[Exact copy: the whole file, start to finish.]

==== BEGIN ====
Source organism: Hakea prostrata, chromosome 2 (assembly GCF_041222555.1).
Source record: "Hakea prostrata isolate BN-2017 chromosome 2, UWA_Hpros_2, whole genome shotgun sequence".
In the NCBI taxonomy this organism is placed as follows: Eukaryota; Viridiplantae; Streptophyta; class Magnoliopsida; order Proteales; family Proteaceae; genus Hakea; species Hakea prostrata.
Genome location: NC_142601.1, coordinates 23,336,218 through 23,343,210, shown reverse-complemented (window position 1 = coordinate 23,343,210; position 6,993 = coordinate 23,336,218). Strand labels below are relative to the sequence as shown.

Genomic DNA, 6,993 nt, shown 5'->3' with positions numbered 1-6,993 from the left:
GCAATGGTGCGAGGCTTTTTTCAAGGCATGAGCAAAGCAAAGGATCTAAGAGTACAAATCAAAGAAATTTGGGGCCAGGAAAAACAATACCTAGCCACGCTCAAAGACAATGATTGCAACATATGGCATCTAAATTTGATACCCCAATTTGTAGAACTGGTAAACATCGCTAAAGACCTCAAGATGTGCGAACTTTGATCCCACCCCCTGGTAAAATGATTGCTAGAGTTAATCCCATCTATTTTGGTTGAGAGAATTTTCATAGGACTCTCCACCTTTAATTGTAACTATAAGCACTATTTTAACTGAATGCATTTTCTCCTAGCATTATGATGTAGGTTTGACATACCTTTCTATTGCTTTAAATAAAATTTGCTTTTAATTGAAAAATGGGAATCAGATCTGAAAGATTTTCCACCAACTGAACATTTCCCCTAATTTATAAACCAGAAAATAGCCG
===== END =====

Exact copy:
Source organism: Hakea prostrata, chromosome 2 (assembly GCF_041222555.1).
Source record: "Hakea prostrata isolate BN-2017 chromosome 2, UWA_Hpros_2, whole genome shotgun sequence".
In the NCBI taxonomy this organism is placed as follows: Eukaryota; Viridiplantae; Streptophyta; class Magnoliopsida; order Proteales; family Proteaceae; genus Hakea; species Hakea prostrata.
Genome location: NC_142601.1, coordinates 23,336,218 through 23,343,210, shown reverse-complemented (window position 1 = coordinate 23,343,210; position 6,993 = coordinate 23,336,218). Strand labels below are relative to the sequence as shown.

Genomic DNA, 6,993 nt, shown 5'->3' with positions numbered 1-6,993 from the left:
GCAATGGTGCGAGGCTTTTTTCAAGGCATGAGCAAAGCAAAGGATCTAAGAGTACAAATCAAAGAAATTTGGGGCCAGGAAAAACAATACCTAGCCACGCTCAAAGACAATGATTGCAACATATGGCATCTAAATTTGATACCCCAATTTGTAGAACTGGTAAACATCGCTAAAGACCTCAAGATGTGCGAACTTTGATCCCACCCCCTGGTAAAATGATTGCTAGAGTTAATCCCATCTATTTTGGTTGAGAGAATTTTCATAGGACTCTCCACCTTTAATTGTAACTATAAGCACTATTTTAACTGAATGCATTTTCTCCTAGCATTATGATGTAGGTTTGACATACCTTTCTATTGCTTTAAATAAAATTTGCTTTTAATTGAAAAATGGGAATCAGATCTGAAAGATTTTCCACCAACTGAACATTTCCCCTAATTTATAAACCAGAAAATAGCCG